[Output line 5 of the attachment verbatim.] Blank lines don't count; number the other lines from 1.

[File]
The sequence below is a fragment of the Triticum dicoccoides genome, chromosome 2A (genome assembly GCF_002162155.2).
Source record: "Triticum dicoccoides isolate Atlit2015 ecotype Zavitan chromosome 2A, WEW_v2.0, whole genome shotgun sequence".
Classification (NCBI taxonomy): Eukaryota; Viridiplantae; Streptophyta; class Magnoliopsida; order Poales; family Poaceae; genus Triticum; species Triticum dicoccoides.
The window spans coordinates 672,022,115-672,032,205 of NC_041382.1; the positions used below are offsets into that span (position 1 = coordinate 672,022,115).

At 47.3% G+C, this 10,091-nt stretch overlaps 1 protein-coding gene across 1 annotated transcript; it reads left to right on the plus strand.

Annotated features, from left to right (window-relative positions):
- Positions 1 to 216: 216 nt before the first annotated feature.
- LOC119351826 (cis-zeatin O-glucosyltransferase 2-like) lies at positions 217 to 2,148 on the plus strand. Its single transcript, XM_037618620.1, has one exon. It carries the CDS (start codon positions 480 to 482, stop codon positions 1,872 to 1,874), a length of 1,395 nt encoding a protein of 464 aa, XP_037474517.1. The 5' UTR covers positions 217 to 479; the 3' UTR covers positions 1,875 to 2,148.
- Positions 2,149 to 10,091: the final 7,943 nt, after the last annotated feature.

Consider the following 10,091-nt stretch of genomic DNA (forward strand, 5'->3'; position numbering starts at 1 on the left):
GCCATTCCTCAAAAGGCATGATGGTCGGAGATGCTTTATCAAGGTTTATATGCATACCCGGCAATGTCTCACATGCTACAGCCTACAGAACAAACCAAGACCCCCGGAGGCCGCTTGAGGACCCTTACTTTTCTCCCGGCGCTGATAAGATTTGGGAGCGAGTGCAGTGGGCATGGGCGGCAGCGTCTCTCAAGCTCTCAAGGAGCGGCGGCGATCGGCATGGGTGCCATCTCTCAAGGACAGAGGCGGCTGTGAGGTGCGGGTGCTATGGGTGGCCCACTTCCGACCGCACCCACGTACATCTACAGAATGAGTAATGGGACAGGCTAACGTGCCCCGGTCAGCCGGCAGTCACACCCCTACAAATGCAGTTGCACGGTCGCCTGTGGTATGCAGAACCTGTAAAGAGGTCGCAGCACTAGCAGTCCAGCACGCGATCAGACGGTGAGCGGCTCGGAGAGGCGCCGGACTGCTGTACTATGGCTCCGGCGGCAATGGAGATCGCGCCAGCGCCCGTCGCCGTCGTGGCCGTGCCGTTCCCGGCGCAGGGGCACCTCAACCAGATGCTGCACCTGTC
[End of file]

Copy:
At 47.3% G+C, this 10,091-nt stretch overlaps 1 protein-coding gene across 1 annotated transcript; it reads left to right on the plus strand.